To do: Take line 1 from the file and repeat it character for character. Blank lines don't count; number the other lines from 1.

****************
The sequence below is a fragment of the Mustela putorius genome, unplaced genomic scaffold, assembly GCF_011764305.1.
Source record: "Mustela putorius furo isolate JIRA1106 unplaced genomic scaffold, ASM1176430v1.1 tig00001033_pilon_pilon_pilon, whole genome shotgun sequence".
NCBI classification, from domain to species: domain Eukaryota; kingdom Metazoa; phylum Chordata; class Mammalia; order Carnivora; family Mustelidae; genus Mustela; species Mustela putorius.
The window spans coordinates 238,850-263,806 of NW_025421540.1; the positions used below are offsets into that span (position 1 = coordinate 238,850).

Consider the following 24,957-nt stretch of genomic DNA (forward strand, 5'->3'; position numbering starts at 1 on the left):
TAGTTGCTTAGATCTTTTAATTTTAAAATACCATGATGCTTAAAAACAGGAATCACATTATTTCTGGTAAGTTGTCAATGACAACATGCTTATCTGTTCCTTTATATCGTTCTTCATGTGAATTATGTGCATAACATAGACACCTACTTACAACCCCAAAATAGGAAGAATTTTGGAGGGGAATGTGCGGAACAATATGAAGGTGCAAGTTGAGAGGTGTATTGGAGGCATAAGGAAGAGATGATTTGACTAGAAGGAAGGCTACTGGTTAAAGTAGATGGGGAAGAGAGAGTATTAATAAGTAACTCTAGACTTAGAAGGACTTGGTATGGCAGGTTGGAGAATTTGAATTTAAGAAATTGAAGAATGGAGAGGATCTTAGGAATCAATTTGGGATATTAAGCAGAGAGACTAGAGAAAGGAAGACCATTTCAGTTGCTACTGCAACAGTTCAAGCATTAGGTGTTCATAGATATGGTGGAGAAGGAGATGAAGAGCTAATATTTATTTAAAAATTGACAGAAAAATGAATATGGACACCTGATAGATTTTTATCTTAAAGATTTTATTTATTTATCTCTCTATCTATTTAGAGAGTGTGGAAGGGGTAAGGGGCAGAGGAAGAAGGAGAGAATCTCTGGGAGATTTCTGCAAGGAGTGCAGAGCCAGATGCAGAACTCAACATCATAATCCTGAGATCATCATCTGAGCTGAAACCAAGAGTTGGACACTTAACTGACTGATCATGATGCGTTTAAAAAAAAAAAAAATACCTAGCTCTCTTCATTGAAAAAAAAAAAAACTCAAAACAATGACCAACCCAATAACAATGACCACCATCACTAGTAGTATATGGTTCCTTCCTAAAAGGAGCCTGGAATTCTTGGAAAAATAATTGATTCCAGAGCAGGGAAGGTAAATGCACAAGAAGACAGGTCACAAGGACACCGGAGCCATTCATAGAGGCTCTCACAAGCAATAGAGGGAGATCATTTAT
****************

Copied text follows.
The sequence below is a fragment of the Mustela putorius genome, unplaced genomic scaffold, assembly GCF_011764305.1.